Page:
In part one of this two-part blog series, we went over some basics on how to spot and avoid potential oil investment scams. Sadly, like many other industries where high-value investments are often made, there are unscrupulous individuals or even companies who will attempt to bilk or outright scam investors in several ways in the oil industry.

At Legacy Exploration LLC, we’re here to provide numerous reputable oil investment and related services, from assistance for accredited investors to oil and gas terminology and much more – including ensuring that you never run into scams or related malpractice at any point in your investing experience. Today’s part two of our series will dig into the warning signs that often indicate an oil investment scam, plus a basic checklist we’ll help you work through to ensure there are no such risks afoot.

Warning Signs and Red Flags

Whether via unsolicited calls, spam emails, internet message boards or any other kind of sales pitch from a prospective investment opportunity, keep an eye out for certain kinds of claims being made. These claims include:

  • “This is a zero-risk investment.”
  • “There’s been a major recent discovery in a drilling field that you must take advantage of immediately!”
  • “This investment opportunity came directly from a geologist.”
  • “This well is a guaranteed money-maker.”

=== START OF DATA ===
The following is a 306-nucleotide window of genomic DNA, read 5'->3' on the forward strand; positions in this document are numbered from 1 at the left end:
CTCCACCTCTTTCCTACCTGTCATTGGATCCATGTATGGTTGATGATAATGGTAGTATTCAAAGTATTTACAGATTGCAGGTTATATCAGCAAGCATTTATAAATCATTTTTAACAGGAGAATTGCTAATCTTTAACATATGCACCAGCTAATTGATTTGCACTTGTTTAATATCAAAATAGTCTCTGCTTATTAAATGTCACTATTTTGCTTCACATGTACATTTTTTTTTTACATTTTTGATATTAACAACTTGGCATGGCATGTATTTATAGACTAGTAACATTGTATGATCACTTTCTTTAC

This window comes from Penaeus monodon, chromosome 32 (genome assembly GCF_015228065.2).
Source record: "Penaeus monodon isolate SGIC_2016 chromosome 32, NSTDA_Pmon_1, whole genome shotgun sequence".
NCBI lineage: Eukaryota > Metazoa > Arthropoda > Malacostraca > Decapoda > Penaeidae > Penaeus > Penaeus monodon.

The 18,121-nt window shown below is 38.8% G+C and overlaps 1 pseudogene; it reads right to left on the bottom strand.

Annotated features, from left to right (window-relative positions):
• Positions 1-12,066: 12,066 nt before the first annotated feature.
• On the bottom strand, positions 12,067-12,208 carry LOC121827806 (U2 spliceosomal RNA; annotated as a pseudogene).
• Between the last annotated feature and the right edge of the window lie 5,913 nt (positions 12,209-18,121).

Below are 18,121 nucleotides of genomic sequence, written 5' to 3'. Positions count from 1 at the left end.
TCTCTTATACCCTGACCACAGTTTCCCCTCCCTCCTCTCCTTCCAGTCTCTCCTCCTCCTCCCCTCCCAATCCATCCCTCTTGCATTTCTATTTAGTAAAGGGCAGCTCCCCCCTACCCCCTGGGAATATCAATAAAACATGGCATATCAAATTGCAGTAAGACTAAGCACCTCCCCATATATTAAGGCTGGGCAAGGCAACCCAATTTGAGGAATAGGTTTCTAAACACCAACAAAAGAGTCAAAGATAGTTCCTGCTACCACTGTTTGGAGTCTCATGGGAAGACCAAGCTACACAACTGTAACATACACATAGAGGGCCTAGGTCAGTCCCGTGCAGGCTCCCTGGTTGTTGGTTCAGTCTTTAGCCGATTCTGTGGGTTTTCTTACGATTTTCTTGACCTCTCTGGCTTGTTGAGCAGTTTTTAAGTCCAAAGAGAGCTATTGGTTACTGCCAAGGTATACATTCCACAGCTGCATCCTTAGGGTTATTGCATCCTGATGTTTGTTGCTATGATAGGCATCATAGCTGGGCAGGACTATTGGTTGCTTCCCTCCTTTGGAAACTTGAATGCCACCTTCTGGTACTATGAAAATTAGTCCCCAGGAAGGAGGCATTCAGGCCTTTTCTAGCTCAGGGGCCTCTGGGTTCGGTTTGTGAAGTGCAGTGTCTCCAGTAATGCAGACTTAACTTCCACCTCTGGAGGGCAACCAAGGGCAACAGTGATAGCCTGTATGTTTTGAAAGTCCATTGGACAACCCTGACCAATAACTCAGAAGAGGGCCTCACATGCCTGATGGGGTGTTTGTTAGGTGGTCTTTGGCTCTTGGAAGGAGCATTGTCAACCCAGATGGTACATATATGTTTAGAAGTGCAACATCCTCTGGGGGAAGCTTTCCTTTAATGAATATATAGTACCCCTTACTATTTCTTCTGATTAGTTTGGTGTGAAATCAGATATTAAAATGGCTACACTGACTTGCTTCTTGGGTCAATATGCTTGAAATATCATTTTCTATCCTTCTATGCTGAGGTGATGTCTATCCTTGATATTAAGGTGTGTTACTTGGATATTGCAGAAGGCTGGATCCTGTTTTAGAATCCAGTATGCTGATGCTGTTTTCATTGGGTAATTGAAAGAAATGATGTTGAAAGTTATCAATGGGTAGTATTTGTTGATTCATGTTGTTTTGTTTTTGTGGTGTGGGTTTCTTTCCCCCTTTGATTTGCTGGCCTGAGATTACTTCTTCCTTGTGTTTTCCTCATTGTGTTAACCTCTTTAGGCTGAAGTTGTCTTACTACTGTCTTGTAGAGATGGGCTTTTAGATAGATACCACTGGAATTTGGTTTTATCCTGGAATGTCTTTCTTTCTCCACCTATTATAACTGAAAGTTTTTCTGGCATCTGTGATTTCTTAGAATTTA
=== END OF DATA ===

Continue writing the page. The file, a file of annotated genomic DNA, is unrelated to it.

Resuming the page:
• “This deal is only open to unique investors like you.”
  • “There are only a few shares left, so you have to get in right away or be left out!”

These and related sales pitches are so common among scammers that individual state securities regulators regularly advise potential investors to look out for them. If you hear any of these phrases, at an absolute minimum you should be following up on them with detailed questions, and you should be on alert for other signs of a scam.

Checklist to Avoid Scams

Here are some other basic items we recommend to clients for avoiding oil investment scams:

  • Registration: Ask your state securities commission if an offering is presented to you has been filed with them, and ask for more information.
  • Salesperson questions: Ask detailed and specific questions to any salesperson pitching you an oil investment – if there’s any significant area they can’t or are reluctant to answer, this is a major red flag. You can also contact your state securities agency to find out if this person has been sanctioned for any previous securities law violations.
  • Company: Down similar lines, ask for the names of the principals in any company offering the security, plus their background and history in drilling operations.
  • Escrow and costs: Ensure any funds are kept in a separate escrow account until used, and will not be mingled with other funds. Ask about areas like interest and fractional interest, and what the money will be used for. Also, inquire about completion costs and whether investors will be asked for more money in the future.
  • Lease: Finally, secure both a legal description of the drilling property and a disclosure of the people selling the lease, the cost of the lease, and any relationship between the lessor and operator.

For more on how to avoid oil investment scam risks, or to learn about any of our upstream oil and gas company investment opportunities, speak to the staff at Legacy Exploration LLC today.